But how great was it to see Romo look awful in "Jerry World," or whatever they're calling that egregious and nonsensical eyesore these days? Beautiful, I say. Beautiful.


Though I don't know the specific news, word 'round the campfire is that Bobby C. Rogers' first book of poetry is coming out.

I've mentioned him here before and here before.

He's a poet who blew me away when I saw his work in journals during my first weeks and months at VCU. I'd emailed him how much I liked his work, out of the blue, and he was very gracious when he emailed me back.

I've literally been confused like crazy about his book not being out in the world, so I'm saying an official congratulations right now, and I'll let you know the details when I know them. You need to get this book of poetry.

There's this meditative, usually long-lined, semi-religious without-sounding-didactic tone to much of his work, where pulling stumps from a lawn can turn into a meditation about God, and he's able to do this beautifully and seemingly effortlessly.

His work is something to be admired. I can't wait for the book.

Friday, September 11, 2009


My last poem in the current 42opus stretch is posted today. It's my favorite of the bunch.


Sick for the first time in maybe two years. Headache and congestion. Bit of a sore throat. I think it's the weather change after living in Richmond for five years.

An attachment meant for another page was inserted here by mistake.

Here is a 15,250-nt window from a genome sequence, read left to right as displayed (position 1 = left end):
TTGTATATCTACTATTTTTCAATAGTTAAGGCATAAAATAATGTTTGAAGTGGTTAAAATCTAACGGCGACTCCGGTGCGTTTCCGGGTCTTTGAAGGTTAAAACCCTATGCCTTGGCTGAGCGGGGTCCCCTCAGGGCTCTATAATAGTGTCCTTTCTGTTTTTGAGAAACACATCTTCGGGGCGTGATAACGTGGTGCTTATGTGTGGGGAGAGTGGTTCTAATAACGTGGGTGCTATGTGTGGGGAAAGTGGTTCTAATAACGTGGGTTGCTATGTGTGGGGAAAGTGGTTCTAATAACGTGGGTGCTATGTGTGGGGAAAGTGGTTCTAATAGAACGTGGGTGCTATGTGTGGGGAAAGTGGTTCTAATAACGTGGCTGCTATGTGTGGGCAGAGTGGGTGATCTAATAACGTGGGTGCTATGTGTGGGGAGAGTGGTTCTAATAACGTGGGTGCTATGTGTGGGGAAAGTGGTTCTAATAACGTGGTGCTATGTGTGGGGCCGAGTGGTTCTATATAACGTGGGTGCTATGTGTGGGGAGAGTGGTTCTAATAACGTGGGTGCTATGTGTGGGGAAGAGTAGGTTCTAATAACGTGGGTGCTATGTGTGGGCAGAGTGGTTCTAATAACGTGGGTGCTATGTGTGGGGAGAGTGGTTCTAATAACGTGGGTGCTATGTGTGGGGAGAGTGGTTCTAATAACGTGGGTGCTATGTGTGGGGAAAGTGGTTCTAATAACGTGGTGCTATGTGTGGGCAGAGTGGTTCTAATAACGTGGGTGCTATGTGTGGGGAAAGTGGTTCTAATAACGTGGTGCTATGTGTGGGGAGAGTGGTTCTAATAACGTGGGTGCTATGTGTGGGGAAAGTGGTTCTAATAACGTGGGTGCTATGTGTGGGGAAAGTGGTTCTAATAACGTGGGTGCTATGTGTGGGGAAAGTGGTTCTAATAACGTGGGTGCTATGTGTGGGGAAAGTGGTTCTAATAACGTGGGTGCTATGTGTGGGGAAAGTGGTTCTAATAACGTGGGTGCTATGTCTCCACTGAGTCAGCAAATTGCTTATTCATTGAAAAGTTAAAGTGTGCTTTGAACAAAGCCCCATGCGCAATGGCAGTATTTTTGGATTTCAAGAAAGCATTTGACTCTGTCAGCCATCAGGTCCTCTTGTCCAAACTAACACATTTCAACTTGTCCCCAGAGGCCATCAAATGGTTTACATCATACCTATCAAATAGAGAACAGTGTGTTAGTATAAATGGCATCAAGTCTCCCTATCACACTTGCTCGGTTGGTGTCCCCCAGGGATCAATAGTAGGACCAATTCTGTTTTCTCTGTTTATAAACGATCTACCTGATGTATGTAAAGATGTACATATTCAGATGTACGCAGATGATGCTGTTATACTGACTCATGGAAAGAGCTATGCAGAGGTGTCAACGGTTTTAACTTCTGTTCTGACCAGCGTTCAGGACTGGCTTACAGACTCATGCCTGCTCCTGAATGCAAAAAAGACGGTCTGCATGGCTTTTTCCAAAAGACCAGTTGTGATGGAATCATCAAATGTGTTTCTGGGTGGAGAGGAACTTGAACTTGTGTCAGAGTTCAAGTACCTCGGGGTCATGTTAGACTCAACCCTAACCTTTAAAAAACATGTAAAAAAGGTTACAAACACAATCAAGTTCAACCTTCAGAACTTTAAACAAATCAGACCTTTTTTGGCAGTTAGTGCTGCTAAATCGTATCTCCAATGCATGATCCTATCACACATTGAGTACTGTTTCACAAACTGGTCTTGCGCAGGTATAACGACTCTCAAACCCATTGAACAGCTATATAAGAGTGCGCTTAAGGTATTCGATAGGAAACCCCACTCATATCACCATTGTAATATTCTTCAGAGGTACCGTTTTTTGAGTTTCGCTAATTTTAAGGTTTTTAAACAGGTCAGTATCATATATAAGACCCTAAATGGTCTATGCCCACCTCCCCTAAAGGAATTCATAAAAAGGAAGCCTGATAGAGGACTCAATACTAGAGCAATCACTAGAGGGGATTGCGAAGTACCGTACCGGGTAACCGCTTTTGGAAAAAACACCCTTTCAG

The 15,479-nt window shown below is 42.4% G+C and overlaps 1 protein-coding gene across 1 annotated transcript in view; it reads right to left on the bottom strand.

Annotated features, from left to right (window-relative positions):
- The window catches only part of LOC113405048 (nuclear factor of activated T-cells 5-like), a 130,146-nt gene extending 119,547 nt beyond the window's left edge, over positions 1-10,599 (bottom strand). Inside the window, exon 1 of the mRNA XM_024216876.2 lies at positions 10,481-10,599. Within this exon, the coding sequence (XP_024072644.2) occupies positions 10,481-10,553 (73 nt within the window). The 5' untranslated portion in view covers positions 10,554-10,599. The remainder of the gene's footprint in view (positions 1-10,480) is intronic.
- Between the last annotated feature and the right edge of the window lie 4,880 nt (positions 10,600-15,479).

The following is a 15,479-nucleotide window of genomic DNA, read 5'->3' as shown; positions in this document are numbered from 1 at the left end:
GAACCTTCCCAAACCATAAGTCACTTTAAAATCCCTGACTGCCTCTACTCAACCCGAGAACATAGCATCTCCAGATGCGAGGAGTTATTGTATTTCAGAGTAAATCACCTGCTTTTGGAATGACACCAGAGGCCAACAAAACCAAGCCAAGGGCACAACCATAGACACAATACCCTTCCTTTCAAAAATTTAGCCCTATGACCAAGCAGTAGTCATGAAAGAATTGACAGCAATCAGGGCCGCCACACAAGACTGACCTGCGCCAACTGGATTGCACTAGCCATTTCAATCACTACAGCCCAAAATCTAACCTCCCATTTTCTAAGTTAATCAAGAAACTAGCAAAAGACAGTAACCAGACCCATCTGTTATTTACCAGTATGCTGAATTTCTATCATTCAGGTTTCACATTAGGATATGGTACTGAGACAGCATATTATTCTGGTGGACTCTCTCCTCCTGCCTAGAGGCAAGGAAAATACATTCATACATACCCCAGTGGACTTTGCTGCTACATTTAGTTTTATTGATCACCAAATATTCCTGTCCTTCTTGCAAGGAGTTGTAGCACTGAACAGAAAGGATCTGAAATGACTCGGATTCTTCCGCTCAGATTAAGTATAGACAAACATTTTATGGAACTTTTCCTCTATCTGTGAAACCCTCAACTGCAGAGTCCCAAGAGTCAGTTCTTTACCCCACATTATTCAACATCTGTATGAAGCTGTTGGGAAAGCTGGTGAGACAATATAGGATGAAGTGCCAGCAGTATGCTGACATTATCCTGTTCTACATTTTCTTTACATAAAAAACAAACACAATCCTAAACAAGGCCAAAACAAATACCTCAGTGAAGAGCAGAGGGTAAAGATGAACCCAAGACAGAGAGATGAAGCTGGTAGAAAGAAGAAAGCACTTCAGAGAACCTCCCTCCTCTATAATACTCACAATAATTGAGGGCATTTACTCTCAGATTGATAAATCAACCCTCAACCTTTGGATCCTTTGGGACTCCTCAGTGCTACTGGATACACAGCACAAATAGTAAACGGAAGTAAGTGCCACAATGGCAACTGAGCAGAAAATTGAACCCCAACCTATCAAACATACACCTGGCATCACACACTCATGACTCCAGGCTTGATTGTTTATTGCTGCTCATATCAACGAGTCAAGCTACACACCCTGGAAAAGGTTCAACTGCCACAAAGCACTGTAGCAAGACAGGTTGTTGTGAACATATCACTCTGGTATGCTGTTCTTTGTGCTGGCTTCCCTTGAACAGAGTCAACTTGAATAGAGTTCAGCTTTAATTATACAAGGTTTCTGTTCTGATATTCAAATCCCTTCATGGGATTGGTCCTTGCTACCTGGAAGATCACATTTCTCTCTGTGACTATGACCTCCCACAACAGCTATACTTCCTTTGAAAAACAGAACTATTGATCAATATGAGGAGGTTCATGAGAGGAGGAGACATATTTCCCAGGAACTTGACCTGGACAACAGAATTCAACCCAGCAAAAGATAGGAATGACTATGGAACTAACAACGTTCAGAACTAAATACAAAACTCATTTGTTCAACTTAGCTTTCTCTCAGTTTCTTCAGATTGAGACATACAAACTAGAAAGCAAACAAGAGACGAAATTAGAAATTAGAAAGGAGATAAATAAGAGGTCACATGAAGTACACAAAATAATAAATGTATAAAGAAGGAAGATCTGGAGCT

Though last night was the official start of the season, The Giants are the real start on Sunday for me. Can't wait.


Nervous about this new manuscript. I keep thinking maybe I shouldn't send it out. But there are always a million reasons to talk yourself out of things. So I'm not going to do that.


Diet Mountain Dew Ultra Violet kind of tastes like cough syrup. A tasty, caffeine-infused cough syrup.

Tuesday, September 8, 2009

New Leaves

I'm currently taking a course on Rhetoric and Composition right now at BU.

The one with the-professor-who-shall-not-be-named I took at VCU five years ago was one of the most horrendous graduate experiences I've ever had. It's in the top three easily (though really there were only three horrendous experiences, which is good four a five-year stretch). Bad things happened. Things were misconstrued. I was pretty miserable. But I was also young and immature. The class did not instruct me how to teach. The class taught me absolutely nothing. That's what I think the whole class was mostly so upset about by the end.

That said, I do thank VCU and the English Department wholeheartedly for giving me the opportunity to teach so many composition courses while I was there. I still have a lot to learn, but I have so many questions just from the experience, that I think I'll get much more out of teaching at BU now.

Just having the experience and time in front of students these days is severely underrated. I know I'm not the best teacher, I admit, but improving on the past, learning new methods, and always asking and trying to answer my questions will be something to keep track of as I go. And all that experience can and does certainly translate from course to course.